5 tips to plan an eco-friendly remodel without overspending
Whether you’re incorporating sustainability into your kitchen remodel or making specific changes to lower your utility bills, a green remodel doesn’t have to be expensive. It can even save you money in the long term.
Here are tips for a budget-conscious, eco-friendly remodel:
1. Build green into your plans
Homeowners who plan to use a contractor for their remodel can find a certified green professional (CGP) to help estimate the cost of the project and focus spending on plans and materials that make the biggest impact on your home’s sustainability, says Tim Ellis, a CGP and co-owner of Maryland-based T.W. Ellis.
Search the National Association of Home Builders’ database for local builders with the CGP designation .
Ellis says he often starts large renovations with a home energy audit to highlight ways the home could be more energy-efficient. In some cities, the local utility will do a low-cost or free audit, he says, and you may qualify for funding or rebates to implement the recommendations. Click on your state for more information on home energy audits - Connecticut | New Jersey | New York.
Recommendations might involve adding extra caulking or better insulation to seal up your home, Ellis says, which can lead to big savings.
2. Clean heating and cooling
If your heating or cooling technology needs to be replaced during a renovation or upgrade, consider pairing clean heating and cooling technologies, such as heat pumps, with smart thermostats. Heat pumps are a safer, more efficient choice for your home with no burning of fossil fuels, no need for fuel storage tanks, and no potential for carbon monoxide emissions. Heat pump water heaters are also available to provide a clean energy option to meet your home’s hot water needs. Work with a professional contractor to determine whether a heat pump is right for your home.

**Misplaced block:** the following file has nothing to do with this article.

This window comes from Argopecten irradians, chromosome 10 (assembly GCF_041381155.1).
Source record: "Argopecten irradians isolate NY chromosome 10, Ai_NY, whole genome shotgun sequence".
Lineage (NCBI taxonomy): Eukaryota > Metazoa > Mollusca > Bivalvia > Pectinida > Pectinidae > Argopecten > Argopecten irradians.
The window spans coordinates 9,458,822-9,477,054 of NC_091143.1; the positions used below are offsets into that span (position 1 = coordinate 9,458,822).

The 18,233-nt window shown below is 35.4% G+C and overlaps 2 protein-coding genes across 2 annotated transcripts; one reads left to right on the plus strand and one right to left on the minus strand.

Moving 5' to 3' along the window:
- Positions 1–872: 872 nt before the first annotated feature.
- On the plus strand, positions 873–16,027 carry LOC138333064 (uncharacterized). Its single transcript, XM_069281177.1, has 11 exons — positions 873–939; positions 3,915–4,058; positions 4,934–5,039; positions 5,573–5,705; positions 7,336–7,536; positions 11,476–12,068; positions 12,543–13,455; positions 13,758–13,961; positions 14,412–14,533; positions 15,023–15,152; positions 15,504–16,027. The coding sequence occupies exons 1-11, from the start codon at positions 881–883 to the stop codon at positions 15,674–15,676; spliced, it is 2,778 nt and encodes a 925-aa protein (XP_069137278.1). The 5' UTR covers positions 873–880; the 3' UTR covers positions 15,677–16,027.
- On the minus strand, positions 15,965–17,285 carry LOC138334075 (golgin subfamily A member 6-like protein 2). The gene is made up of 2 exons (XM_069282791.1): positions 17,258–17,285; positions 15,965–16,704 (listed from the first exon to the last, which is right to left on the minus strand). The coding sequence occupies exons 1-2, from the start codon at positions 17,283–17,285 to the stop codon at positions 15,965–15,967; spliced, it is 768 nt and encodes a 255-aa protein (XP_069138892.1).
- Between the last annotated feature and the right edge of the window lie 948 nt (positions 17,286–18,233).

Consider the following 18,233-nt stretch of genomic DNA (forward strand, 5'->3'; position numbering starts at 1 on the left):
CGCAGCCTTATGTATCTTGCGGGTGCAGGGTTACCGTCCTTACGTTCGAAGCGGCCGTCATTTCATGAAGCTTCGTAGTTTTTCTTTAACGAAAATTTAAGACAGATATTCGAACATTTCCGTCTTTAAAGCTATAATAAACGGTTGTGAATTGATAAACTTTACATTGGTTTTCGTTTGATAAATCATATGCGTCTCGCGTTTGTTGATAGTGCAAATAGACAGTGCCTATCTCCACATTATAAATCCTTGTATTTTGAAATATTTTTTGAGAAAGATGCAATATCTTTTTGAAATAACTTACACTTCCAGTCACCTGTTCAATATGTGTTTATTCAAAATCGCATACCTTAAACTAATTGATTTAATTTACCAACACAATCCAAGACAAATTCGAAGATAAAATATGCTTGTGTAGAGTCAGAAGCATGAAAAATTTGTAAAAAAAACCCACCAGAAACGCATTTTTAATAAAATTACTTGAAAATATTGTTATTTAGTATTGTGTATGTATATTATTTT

Smart thermostats help you make the most of your systems. They allow you to create automatic and programmable temperature settings based on daily schedules, weather conditions, and heating and cooling needs. Some even learn from your behaviors and automatically adjust their settings to optimize both comfort and efficiency. Learn more about heat and cool technologies here.
3. Buy and dispose sustainably
Shopping secondhand for furniture and building materials is an eco-friendly alternative to buying new, says Chloe Chapman, who manages special projects for Build It Green, a nonprofit that helps homeowners navigate sustainable remodeling.
Even buying new items locally and shortening the supply chain can be a more sustainable choice than ordering from a big-box store.
Rather than trashing the old items, experts recommend recycling or donating. Organizations like Habitat for Humanity can pick up old furniture and building materials for free in some areas, while dumpster rental or junk removal can cost hundreds of dollars.
4. Look at the labels
Labels can be a helpful guide as you make purchases for your remodel, Chapman says. On wood materials, for example, look for a Forest Stewardship Council label indicating sustainable sourcing. A WaterSense label indicates that a fixture or appliance is 20% more efficient than its average counterparts.
Efficient appliances and fixtures often cost the same as those without special labeling, says Ellis.
5. Putting money down upfront
Even with incentives from the government and your utility company, home renovations are still expensive.
Using your savings is the cheapest way to pay for a remodel, but financing options are available if you need them.
For homeowners with enough available equity, home equity loans or lines of credit have the lowest rates and long repayment terms.
If you don’t want to use the home as collateral for the project, personal loans can have low rates for borrowers with strong credit, and they’re typically funded in less than a week.
AP wire services contributed to this report.